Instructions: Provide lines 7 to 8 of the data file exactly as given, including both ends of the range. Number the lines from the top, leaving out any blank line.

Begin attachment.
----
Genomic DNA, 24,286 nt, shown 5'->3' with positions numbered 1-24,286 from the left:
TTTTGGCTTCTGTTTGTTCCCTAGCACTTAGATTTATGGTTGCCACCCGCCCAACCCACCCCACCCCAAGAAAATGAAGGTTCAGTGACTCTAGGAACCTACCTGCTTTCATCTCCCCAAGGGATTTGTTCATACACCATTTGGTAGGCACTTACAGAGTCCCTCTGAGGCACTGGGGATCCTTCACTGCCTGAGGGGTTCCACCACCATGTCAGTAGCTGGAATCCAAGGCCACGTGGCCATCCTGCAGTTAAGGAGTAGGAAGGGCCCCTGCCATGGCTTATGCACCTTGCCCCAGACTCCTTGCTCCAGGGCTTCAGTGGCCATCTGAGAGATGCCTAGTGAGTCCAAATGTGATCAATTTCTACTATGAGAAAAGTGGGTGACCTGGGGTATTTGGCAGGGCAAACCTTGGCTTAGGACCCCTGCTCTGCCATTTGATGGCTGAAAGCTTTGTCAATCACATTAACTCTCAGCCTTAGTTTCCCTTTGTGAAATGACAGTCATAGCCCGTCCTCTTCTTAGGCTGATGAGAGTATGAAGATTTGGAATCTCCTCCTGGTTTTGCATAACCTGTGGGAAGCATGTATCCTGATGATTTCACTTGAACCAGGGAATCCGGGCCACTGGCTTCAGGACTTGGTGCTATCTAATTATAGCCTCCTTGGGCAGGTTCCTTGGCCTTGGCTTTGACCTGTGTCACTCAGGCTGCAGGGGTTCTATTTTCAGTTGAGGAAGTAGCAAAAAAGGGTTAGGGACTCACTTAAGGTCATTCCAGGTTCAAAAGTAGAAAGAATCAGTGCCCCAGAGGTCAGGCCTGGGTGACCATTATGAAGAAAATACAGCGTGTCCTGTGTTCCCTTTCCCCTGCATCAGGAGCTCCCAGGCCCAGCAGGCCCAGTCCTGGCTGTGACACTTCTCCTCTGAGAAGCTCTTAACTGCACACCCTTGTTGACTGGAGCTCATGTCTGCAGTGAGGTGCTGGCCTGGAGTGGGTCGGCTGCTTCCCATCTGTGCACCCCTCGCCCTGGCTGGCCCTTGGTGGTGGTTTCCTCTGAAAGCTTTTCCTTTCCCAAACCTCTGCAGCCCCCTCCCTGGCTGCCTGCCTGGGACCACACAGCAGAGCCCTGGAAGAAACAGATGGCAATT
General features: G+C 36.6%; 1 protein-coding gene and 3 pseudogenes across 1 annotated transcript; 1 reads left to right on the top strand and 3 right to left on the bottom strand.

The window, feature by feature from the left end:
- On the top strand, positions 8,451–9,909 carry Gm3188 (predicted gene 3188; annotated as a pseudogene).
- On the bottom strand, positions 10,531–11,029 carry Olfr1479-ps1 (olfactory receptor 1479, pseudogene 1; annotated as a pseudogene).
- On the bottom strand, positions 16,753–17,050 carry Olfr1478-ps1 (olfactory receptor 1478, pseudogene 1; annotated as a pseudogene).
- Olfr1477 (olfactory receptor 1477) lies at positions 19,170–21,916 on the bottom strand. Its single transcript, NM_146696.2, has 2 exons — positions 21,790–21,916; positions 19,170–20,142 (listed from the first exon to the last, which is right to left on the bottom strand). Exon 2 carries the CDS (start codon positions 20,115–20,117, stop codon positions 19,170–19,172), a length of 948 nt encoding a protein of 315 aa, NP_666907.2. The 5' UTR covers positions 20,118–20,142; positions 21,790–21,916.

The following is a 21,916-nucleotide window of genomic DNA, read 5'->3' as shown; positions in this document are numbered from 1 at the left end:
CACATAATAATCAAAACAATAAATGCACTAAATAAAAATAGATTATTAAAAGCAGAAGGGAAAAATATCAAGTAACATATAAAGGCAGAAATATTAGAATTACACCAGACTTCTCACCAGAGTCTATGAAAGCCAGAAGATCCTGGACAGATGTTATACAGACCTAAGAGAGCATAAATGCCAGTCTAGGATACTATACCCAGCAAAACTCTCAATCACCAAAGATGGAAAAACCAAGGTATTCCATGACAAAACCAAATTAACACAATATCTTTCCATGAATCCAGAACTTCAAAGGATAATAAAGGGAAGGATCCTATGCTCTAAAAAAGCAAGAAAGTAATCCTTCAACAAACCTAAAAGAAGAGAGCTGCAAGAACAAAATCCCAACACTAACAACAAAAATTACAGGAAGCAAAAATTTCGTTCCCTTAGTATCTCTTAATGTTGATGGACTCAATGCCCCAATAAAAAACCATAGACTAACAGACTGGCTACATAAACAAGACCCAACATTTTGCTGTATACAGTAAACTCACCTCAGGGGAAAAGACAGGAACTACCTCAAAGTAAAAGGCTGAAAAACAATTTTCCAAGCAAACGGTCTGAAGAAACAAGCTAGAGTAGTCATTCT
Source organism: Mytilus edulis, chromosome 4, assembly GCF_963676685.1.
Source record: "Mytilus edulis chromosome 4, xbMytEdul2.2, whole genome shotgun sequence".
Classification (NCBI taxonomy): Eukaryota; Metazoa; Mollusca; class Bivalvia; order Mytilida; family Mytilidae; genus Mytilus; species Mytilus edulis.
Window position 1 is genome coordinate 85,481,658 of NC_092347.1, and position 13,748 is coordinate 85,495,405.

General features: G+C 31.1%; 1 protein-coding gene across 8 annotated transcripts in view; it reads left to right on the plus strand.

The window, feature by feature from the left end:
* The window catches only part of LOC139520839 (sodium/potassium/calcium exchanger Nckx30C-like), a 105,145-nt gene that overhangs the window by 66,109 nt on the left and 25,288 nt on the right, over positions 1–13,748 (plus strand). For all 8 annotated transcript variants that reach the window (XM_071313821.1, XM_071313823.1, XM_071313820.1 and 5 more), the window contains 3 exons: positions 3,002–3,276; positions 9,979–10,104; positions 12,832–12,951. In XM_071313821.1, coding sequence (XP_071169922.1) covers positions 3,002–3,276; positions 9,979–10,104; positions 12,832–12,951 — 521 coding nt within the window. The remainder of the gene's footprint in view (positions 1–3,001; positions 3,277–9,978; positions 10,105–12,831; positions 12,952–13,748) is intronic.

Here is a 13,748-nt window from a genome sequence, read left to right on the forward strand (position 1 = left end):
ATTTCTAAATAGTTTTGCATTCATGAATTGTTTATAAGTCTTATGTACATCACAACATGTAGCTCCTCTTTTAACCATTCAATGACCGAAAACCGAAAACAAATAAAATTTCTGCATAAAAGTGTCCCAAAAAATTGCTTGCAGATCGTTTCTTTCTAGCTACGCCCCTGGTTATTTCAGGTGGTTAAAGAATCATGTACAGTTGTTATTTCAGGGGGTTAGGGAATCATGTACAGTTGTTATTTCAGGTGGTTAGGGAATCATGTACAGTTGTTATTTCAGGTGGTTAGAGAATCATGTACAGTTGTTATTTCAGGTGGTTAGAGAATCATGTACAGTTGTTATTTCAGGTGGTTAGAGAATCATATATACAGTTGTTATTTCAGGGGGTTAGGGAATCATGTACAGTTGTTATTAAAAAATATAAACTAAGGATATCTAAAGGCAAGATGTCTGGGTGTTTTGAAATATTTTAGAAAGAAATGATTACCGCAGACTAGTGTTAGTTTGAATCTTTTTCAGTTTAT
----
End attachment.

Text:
- On the bottom strand, positions 16,753–17,050 carry Olfr1478-ps1 (olfactory receptor 1478, pseudogene 1; annotated as a pseudogene).
- Olfr1477 (olfactory receptor 1477) lies at positions 19,170–21,916 on the bottom strand. Its single transcript, NM_146696.2, has 2 exons — positions 21,790–21,916; positions 19,170–20,142 (listed from the first exon to the last, which is right to left on the bottom strand). Exon 2 carries the CDS (start codon positions 20,115–20,117, stop codon positions 19,170–19,172), a length of 948 nt encoding a protein of 315 aa, NP_666907.2. The 5' UTR covers positions 20,118–20,142; positions 21,790–21,916.